Marcus Morris, LAC at DEN, $5,100 – In terms of playoff games where he wasn’t ejected, Saturday was the worst DFS showing we’ve seen from Morris in the bubble. In general, he’s logged heavy minutes for Los Angeles while being a dependable secondary scoring option behind Leonard. Again, some of his early success was buoyed by Dallas’ pace and awful defense but Morris has registered at least 29.0 DKFP in five of the Clippers’ past eight contests. That’s a lot of potential at slightly above $5K.
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Pascal Siakam, TOR vs. BOS, $8,100 – This is an interesting case of perception versus facts. There’s no question that, from a real-life perspective, Siakam has had a pretty awful start to this series against the Celtics. However, he’s still managed to average 39.2 DKFP in the Raptors’ past three games. For the sake of comparison, Jayson Tatum ($9,300) is averaging 44.3 DKFP across the same span. That difference doesn’t seem to warrant their massive price discrepancy, does it? Siakam looked the most comfortable he has in weeks in Toronto’s Game 4 victory and, if he can avoid foul trouble, he’s also a lock to play 40-plus minutes. This is a nice buying window.
JaMychal Green, LAC at DEN, $3,600 – You don’t ever want to fall in love with a two-game sample but I think it’s pretty clear from a roster construction standpoint that Green has better matchups in a series with Denver than a series with Dallas — especially following the injury to Kristaps Porzingis. The Mavericks were smaller and Doc Rivers, understandably, relied more on his guard depth. However, after not logging 20 minutes in any of Los Angeles’ six contests against Dallas, Green’s done it in both games with the Nuggets. I doubt he’ll record a second-straight double-double but he doesn’t need to at this price.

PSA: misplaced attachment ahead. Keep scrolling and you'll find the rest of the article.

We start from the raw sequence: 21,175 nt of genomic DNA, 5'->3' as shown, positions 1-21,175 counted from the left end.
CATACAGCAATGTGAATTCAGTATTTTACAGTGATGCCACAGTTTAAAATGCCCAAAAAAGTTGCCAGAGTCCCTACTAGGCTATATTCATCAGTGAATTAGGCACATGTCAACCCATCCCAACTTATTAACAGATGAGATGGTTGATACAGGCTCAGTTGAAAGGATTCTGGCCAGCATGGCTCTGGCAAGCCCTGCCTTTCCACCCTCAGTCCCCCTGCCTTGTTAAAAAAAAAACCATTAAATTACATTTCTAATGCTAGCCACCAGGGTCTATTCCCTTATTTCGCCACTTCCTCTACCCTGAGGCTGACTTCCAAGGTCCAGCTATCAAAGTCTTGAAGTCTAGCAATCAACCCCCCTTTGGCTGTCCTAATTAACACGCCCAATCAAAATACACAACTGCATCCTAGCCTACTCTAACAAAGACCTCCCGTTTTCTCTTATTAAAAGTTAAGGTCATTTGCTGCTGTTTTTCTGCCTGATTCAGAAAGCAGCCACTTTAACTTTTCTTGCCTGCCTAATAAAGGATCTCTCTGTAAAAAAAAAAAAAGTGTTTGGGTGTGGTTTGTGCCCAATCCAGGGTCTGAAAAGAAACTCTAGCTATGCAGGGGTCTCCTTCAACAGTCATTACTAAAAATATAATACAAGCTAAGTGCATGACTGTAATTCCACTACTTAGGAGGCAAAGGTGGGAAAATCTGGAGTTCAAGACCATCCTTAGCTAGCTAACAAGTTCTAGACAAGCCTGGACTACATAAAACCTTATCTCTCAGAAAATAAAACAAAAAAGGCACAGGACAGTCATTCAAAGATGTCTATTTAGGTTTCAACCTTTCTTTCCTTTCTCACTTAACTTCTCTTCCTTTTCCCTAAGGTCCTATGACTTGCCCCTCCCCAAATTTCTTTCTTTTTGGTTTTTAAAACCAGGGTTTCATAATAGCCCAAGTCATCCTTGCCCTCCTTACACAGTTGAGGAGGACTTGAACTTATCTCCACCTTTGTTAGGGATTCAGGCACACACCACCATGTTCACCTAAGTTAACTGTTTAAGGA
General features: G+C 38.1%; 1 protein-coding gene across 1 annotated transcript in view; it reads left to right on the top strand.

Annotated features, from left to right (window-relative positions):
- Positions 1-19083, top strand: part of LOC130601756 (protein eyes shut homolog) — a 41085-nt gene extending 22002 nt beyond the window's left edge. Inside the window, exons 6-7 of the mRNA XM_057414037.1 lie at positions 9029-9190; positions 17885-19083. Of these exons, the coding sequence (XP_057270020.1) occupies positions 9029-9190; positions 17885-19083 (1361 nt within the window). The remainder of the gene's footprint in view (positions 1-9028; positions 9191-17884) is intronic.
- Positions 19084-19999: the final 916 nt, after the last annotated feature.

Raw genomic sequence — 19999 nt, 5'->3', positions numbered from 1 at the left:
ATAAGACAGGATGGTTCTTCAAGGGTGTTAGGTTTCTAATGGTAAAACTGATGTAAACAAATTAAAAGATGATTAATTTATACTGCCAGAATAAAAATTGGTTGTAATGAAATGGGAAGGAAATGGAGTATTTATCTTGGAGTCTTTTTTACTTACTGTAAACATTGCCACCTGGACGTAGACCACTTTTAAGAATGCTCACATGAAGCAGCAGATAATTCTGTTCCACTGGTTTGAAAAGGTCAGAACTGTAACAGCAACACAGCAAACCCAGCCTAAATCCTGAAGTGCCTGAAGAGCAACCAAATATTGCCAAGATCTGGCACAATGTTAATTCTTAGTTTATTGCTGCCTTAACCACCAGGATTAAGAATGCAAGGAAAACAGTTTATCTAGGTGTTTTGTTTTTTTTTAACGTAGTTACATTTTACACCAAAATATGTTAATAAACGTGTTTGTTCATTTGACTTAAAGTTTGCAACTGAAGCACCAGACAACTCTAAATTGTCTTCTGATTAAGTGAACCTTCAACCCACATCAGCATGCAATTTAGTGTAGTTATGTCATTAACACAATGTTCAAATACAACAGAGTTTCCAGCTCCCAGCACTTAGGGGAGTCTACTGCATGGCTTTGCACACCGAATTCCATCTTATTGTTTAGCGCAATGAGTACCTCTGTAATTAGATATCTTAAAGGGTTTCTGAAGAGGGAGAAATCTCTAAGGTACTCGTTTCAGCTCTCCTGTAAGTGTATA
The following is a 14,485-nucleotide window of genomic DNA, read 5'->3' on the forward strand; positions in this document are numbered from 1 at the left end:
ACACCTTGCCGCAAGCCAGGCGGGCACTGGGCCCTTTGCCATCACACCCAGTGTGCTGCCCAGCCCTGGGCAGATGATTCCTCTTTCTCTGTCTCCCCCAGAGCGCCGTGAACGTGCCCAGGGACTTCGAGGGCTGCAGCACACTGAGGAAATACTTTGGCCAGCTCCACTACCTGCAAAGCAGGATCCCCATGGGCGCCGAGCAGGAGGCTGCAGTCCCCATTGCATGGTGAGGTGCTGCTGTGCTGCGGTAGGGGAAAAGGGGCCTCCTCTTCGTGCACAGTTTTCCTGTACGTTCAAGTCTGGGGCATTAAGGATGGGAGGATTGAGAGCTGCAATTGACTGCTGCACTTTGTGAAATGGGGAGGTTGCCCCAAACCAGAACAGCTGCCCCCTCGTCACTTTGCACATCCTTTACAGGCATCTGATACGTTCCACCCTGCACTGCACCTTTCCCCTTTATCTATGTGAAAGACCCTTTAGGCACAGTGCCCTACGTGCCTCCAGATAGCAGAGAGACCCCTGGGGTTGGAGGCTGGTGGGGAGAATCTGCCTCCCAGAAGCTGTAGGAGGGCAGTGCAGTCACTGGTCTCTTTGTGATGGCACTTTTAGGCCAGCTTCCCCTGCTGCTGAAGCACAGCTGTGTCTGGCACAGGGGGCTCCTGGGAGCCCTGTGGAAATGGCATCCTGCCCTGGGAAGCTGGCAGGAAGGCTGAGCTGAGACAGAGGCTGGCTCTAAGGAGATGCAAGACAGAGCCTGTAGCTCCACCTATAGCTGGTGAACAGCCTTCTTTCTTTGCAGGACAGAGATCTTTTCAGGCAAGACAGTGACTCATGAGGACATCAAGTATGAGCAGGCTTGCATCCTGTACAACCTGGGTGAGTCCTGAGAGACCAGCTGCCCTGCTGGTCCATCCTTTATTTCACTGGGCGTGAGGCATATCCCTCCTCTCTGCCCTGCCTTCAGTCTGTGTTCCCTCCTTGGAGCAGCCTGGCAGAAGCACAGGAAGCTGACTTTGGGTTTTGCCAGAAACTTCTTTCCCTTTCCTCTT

Nikola Jokic, DEN vs. LAC, $9,700 – I mean, who else are you going to spend up on at center? Jokic is the lone player at his position priced above even $6K, leaving no other choice if you’re looking to spend some dough on a big man. Yes, the Serbian is technically listed as questionable to suit up on Monday with a wrist issue but I’d be shocked if Jokic is unavailable. In short, he’s coming off a dominant Game 2 performance and he’s averaging 1.25 DKFP per minute in the playoffs. You’ll want a little exposure if you’re using multiple builds.
Robert Williams, BOS at TOR, $3,800 – Williams is averaging 1.07 DKFP per minute played in this series against Toronto, which is quite a bit more than his teammate Daniel Theis ($5,400) — especially when you discount the German’s huge Game 1 performance. The Celtics have also outscored the Raptors by nine points in the 65 minutes Williams has already logged in the first four contests, which might mean a bigger role for the sophomore with Boston reeling after two-straight losses.